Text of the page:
Last night I had one of those moments. The kind where you feel totally lost, not really knowing even if you really know how or why you should paint. Like, what's the point. Been here, done that. Its in my head, so why do I have to actually put it on canvas. I know I can. It would just be wasting paint. Why not just savor the fact that I can if I want, but I'm not going to paint. I rebelled and tried to resist against having to actually say anything on canvas. "I'm an artist, I can do what I want" , I said.. .. but wait, ... maybe I'm chickening out here. Maybe I'm afraid I forgot how to be spontaneous. Maybe, because I don't have any tangible subject matter to rely on, I am trying to worm out of something I may fail at doing.  
  About that time, I got really pissed at myself for thinking like an amateur first year student. Then I realized, its doesn't mean anything. Paint, don't paint. I can if I want, or not. There is no bad art, there is just art that didn't happen because you didn't want it to. 
So, with that thought in my head, .. I decided to start the process. With the first brushstroke it broke the doubt. I felt absolute certainty that I would paint despite my resistant mood. It was as if,  the more I painted, the more that voice saying I cannot, got weaker and weaker, and faded into my artistic furor that now dominated my everything of the moment. It was total rejection of that idiot voice of doubt. 
 Now that I look back at it, I realize my getting pissed, is what pushed me on. I rebelled against uncertainty and I parted company with it. Wether the work I did is good, bad, or ugly, I could care less. It was the fact that I did it despite my mood. Mood does not dictate when I paint. I do. 
Anyway, .. here's the piece. 

Monday, November 19, 2012

There's a place I go sometimes to sit, doodle, drink coffee. Its called "Juice n' Java". I just happen to doodle my way into a pen and ink sketch one day of the table in front of me. When I got back to my place where I paint, (formerly known as a studio) I transferred it onto canvas. I followed up on this theme, by painting various coffee shops around the county. The exhibit of the originals spanned the area as they showed from town to town, coffee house to coffee house. Some of the paintings are long gone now, but I do have prints of these to remember them by. And, I still go to that same place to doodle and have my coffee. And, now as I sit in this cafe having my cup of joe, I can look up on the wall, and see this very image framed on the wall, just above where I sit. How cool is that? 

The Coffee House
8x10 Signed print from original painting
available at:

Sunday, November 18, 2012

A place I might have been, a remembered walk along an early winter road, or an impression that lasted long enough for me to paint it. All of the above probably played a part in this painting. 
Its not about the representation, its about interpretation. 
To say something with a way in which it hasn't been said. To reveal. Art should tell us something that isn't obvious. It uncovers nuances and lets us peer under the veneer of life.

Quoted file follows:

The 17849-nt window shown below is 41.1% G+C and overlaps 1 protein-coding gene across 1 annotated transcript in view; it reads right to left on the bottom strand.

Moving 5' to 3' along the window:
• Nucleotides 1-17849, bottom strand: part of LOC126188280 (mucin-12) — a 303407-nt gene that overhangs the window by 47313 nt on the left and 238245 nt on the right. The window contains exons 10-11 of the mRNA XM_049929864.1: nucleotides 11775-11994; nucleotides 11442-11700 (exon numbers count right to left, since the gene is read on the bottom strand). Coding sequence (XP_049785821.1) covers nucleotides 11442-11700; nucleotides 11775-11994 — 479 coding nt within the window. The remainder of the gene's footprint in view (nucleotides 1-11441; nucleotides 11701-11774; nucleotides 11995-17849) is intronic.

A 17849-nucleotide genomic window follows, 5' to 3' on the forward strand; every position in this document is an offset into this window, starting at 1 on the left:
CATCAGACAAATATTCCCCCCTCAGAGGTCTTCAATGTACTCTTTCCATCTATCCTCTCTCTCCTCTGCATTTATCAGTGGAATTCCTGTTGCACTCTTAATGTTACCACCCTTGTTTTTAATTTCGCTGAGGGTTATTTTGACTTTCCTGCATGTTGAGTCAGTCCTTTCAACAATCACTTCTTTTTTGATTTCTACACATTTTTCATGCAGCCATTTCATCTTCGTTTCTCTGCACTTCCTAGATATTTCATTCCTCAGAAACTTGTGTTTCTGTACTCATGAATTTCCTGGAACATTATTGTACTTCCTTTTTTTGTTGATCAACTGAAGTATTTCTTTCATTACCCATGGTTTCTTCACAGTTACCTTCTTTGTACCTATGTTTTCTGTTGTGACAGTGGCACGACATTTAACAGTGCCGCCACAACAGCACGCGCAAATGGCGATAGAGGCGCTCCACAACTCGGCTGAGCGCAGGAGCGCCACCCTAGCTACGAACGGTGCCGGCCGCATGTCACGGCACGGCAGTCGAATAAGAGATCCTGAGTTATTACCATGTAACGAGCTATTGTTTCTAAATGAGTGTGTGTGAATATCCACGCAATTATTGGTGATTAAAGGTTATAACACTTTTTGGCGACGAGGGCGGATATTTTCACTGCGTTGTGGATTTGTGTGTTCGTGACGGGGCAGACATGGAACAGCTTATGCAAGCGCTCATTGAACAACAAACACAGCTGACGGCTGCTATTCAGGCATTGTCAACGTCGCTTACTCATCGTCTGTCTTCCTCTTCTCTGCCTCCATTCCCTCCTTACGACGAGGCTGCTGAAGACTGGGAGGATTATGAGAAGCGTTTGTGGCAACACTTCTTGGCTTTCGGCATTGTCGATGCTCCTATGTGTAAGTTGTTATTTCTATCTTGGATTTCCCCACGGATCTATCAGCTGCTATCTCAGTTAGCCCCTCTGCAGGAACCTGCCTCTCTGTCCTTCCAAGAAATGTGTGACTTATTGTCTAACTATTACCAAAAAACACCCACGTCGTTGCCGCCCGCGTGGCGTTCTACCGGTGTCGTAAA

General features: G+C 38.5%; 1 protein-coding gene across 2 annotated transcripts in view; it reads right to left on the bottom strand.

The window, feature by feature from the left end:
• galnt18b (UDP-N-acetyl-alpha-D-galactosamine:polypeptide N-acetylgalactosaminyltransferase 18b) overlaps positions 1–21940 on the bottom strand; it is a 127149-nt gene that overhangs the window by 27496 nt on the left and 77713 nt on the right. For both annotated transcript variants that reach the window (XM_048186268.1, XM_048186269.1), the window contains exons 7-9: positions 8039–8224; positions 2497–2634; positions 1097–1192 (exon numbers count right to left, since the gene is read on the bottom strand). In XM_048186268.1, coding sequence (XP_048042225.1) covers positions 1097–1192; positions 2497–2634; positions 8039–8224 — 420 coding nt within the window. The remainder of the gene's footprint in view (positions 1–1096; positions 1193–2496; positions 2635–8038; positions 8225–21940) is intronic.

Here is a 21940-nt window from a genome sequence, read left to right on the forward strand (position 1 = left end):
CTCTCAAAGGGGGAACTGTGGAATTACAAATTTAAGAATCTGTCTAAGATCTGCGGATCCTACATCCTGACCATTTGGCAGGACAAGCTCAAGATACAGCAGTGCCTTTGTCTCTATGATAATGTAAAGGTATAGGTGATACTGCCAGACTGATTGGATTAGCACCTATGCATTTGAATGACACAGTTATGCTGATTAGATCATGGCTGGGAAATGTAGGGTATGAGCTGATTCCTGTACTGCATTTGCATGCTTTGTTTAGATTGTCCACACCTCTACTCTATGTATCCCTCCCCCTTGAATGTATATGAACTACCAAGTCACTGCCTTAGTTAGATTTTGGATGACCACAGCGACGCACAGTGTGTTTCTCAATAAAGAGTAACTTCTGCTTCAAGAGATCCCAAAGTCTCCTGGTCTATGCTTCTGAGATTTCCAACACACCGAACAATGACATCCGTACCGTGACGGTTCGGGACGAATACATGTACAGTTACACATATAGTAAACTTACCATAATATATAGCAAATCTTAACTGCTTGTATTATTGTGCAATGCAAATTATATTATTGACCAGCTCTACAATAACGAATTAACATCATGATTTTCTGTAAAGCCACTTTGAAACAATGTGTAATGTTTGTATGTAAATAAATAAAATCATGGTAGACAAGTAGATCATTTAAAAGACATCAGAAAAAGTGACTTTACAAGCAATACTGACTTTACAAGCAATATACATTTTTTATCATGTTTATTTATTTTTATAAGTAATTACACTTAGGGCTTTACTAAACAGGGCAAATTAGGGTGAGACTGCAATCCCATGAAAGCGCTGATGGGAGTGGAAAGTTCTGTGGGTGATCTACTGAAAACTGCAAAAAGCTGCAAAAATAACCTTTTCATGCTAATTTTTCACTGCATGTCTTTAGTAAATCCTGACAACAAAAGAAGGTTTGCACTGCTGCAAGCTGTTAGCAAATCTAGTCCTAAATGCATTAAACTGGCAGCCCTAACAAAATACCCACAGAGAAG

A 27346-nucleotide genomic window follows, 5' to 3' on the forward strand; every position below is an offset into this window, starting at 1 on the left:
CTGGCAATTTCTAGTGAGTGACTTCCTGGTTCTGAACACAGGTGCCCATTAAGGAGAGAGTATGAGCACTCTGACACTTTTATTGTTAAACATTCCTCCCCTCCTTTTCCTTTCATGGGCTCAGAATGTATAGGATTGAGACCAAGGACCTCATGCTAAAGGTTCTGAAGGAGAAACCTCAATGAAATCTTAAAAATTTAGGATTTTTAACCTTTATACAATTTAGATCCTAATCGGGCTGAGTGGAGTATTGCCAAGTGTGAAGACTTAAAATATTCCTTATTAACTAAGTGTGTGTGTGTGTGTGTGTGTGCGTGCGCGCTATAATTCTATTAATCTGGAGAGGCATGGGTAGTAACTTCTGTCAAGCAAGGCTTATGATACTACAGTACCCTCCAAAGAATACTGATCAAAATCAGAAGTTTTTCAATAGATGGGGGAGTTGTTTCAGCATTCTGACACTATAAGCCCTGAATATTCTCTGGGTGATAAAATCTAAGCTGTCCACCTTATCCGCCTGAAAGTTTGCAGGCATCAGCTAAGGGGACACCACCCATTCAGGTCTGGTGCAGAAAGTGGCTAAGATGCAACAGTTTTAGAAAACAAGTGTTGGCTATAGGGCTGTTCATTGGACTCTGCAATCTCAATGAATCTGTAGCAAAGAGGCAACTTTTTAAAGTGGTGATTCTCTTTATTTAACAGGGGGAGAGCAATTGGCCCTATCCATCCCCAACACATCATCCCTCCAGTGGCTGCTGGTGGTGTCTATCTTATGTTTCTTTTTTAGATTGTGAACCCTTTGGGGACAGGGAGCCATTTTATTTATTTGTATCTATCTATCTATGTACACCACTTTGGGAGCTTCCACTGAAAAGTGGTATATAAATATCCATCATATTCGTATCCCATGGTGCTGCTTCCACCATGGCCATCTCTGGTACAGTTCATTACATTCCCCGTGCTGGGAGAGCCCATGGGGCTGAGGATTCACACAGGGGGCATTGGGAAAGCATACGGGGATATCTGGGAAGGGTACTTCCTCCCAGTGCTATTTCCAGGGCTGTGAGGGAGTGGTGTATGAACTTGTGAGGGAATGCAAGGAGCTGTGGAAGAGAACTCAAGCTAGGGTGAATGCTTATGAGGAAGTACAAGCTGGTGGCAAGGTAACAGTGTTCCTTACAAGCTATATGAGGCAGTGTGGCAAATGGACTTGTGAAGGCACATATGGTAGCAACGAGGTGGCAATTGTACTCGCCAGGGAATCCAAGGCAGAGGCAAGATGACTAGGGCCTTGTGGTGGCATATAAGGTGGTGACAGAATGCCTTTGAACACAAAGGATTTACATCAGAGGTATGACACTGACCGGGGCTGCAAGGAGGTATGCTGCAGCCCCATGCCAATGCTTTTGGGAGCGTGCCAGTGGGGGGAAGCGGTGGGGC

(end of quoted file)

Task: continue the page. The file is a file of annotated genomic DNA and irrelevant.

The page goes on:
Not all paintings speak to people equally. Some hear nothing, some more, and some a lot. 
That is the way of art. 
Early Winter on a Rural Road
acrylic on canvas
see my work at:

Friday, November 16, 2012

So not having any idea of what I'm going to paint, I just take this paper, cut it to a size, and affix it to a board on my easel. 
  Then I get out some colors, mostly some primaries and started to put down some red, then blue, in a random fashion. I began to see a form, abstract in shape, but nevertheless a diverse form. So I went with that. I got to a point where it congealed to an interesting subject. Once I saw that it was of interest to me,
I left it alone to live. 

Paintings don't need finish, they need to take root in their own way. Once the work begins to live, its a fragile thing.  I hate it when I persist in getting in the last word on an already evolved piece.  Restraint from dabbling is necessary at this point, unless the intent is to dabble. 
Anyway, I called it,          
 8x8 inches
 acrylic on paper

Winter on Cheshire Lake
acrylic on canvas panel
Living near a lake in the Berkshires, has it stellar moments. Like when the ice fisherman are out on the lake as well as some ice skaters too. The low sun in the afternoon creates some beautiful patterns on the snow and ice. The mountains deepen in shadows and the sky turns a salmon pink and orange. This is my interpretation of that moment of the day as I was there sipping on my coffee.

Wednesday, November 14, 2012

Stretched this canvas by hand, and wasn't sure what I was going to do on it. It was last winter, and I was intrigued by the open barren fields just getting their first snow covering of the year. I kind of liked the way a lot of earth colors still peeked out and the bare bones look of the landscape. I did a quick sketch, then headed back to the warmth of the studio to work on this piece where a hot coffee was waiting.  I particularly like the way the colors play out on this painting. Some ochres, pastel blues and pinks, all in a low key palette. Like winter itself. Saying it with less. 
Winter Landscape
                                                                             16 x 20" acrylic on stretched canvas
                                                                              available through: